The government has published a free guide for charities bidding for public sector contracts.
VCSEs: a bidder's guide to working with government was published yesterday by the Office for Civil Society, with support from the Cabinet Office.
The guide was commissioned by Claire Dove, the Crown Representative for voluntary, community and social enterprise organisations (VCSEs).
It includes guidance on websites to find contracts, events about commissioning processes, preparing for a tender process, and how to make use of the Social Value Act, which requires commissioners to consider social value in their procurement processes.
In her introduction to the guide, Dove says the guide is “just the start” and that she plans to work with commissioners and the sector to “increase the impact of the Social Value Act”.
'There also needs to be a change in commissioning practices'
Charity umbrella bodies welcomed the guidance but said a change in procurement practices was needed to boost voluntary organisations' involvement in contracts.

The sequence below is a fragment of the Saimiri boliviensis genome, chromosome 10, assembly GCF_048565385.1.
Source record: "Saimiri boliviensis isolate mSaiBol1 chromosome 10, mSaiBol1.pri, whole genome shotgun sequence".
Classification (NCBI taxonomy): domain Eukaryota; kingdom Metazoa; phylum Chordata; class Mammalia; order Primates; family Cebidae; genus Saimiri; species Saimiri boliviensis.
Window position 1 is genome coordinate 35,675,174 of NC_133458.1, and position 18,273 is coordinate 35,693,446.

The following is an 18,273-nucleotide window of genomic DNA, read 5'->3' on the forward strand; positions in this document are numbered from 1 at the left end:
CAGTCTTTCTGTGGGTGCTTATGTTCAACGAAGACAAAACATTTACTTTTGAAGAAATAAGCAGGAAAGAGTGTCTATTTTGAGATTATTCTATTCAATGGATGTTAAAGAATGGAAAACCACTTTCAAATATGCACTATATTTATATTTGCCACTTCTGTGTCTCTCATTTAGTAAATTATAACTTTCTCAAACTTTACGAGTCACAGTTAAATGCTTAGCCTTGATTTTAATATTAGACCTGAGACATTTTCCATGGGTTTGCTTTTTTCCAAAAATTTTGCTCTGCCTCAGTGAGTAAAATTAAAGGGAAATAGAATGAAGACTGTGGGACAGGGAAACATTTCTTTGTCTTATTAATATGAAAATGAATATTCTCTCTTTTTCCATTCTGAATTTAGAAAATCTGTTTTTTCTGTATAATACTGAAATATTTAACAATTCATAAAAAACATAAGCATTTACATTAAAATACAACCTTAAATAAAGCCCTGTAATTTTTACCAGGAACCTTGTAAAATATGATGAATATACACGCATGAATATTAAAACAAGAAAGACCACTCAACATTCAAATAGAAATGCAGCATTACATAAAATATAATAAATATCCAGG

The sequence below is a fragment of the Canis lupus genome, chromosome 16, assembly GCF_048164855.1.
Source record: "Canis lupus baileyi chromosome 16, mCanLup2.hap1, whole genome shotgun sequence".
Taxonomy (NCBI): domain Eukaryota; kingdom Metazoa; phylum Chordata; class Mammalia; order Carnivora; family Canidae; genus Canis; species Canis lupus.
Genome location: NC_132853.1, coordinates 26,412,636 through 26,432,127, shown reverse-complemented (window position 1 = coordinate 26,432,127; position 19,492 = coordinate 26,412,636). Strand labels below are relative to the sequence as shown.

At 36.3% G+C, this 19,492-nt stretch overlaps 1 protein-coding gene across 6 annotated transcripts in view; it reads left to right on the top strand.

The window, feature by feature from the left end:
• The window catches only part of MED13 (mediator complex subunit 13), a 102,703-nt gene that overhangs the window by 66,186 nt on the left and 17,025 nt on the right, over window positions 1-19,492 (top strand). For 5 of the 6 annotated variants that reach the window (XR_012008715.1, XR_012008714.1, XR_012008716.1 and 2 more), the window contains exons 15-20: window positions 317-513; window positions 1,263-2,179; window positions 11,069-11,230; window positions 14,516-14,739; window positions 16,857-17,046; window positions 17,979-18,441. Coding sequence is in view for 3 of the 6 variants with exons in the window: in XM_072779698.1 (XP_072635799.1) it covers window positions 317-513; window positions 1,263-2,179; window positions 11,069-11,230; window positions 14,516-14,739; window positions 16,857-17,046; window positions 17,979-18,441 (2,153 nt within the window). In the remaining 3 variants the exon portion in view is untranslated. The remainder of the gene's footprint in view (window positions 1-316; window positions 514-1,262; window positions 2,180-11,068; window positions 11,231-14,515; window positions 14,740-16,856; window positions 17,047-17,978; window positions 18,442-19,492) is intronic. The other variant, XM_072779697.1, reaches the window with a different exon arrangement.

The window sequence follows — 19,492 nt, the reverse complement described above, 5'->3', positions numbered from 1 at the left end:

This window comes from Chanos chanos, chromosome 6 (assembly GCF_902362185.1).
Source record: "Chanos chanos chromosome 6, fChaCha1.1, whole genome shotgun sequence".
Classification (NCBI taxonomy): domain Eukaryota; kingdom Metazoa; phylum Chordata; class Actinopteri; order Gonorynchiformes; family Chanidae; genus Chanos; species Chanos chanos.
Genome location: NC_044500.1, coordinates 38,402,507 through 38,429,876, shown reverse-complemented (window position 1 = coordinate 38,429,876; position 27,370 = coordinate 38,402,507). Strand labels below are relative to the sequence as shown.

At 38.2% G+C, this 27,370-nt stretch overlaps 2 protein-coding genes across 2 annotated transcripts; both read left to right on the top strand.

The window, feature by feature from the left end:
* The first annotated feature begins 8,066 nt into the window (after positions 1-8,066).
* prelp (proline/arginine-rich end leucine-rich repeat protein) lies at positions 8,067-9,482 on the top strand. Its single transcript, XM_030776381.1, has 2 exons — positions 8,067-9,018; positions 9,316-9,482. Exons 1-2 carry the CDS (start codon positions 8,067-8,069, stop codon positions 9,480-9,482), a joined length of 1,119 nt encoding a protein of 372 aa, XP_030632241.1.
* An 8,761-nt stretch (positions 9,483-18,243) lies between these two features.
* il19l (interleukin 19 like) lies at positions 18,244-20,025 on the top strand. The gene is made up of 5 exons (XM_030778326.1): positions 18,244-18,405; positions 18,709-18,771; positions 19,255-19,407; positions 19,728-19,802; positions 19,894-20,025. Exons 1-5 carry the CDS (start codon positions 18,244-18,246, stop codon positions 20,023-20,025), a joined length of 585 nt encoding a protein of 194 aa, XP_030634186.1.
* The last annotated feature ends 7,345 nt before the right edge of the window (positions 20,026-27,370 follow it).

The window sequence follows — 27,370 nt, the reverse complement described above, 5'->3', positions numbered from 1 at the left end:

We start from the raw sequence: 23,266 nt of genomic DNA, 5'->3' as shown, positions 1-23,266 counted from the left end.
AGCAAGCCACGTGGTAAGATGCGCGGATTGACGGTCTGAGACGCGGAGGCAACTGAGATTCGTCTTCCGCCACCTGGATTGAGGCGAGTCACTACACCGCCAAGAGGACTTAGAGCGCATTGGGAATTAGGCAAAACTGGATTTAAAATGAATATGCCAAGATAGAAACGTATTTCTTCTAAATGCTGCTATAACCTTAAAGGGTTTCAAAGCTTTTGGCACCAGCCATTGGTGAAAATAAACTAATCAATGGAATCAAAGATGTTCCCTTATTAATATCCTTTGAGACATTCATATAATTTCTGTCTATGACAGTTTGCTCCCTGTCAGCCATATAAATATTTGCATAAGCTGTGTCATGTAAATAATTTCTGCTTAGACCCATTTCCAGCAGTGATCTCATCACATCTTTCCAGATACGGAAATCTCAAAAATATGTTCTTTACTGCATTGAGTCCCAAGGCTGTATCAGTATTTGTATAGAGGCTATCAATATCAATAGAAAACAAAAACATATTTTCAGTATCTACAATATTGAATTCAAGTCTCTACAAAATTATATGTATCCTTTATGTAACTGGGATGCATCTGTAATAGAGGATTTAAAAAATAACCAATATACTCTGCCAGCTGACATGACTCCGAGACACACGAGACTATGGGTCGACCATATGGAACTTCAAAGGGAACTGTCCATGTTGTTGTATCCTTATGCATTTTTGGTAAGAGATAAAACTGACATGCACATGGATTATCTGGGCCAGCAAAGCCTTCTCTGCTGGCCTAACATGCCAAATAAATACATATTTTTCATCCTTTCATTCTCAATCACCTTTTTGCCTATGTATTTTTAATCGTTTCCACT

Rebecca Young, policy officer at NCVO, said: "We welcome the publication of guidance to help voluntary organisations understand the process of bidding for central and local government contracts.
"While we think this is a positive step, we also need to see change in procurement and commissioning practice to remove barriers for, especially smaller, voluntary organisations.
"In particular we need to see an increase in smaller contracts, and grant funding.
"We look forward to working further with the crown representative to ensure that a range of organisations in the voluntary sector can access funding."
Kristiana Wrixon, head of policy at Acevo, said she hoped that local authorites would use the guidance.
She said: “It is important that the commissioning process is more accessible to small and medium sized civil society organisations who have so much to offer their communities.
"We welcome this new guidance as a helpful step in achieving this. We hope that the guidance will also be used by local authorities to improve their understanding of the importance of social value in commissioning decisions.”